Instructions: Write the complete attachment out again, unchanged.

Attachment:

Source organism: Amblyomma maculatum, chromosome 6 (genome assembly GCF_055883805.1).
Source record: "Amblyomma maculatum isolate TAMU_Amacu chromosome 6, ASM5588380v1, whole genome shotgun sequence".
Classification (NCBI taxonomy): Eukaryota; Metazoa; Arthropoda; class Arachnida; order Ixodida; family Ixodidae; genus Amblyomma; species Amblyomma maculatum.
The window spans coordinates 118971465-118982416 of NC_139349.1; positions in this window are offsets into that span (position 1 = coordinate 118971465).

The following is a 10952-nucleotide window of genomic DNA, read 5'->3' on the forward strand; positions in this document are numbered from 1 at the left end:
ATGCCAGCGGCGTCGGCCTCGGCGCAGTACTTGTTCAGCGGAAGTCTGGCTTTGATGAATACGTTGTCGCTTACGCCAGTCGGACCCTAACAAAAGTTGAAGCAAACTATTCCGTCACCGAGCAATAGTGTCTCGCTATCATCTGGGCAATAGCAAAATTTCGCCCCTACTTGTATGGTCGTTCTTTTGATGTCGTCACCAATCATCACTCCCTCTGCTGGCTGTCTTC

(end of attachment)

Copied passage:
Source organism: Amblyomma maculatum, chromosome 6 (genome assembly GCF_055883805.1).
Source record: "Amblyomma maculatum isolate TAMU_Amacu chromosome 6, ASM5588380v1, whole genome shotgun sequence".
Classification (NCBI taxonomy): Eukaryota; Metazoa; Arthropoda; class Arachnida; order Ixodida; family Ixodidae; genus Amblyomma; species Amblyomma maculatum.
The window spans coordinates 118971465-118982416 of NC_139349.1; positions in this window are offsets into that span (position 1 = coordinate 118971465).

The following is a 10952-nucleotide window of genomic DNA, read 5'->3' on the forward strand; positions in this document are numbered from 1 at the left end:
ATGCCAGCGGCGTCGGCCTCGGCGCAGTACTTGTTCAGCGGAAGTCTGGCTTTGATGAATACGTTGTCGCTTACGCCAGTCGGACCCTAACAAAAGTTGAAGCAAACTATTCCGTCACCGAGCAATAGTGTCTCGCTATCATCTGGGCAATAGCAAAATTTCGCCCCTACTTGTATGGTCGTTCTTTTGATGTCGTCACCAATCATCACTCCCTCTGCTGGCTGTCTTC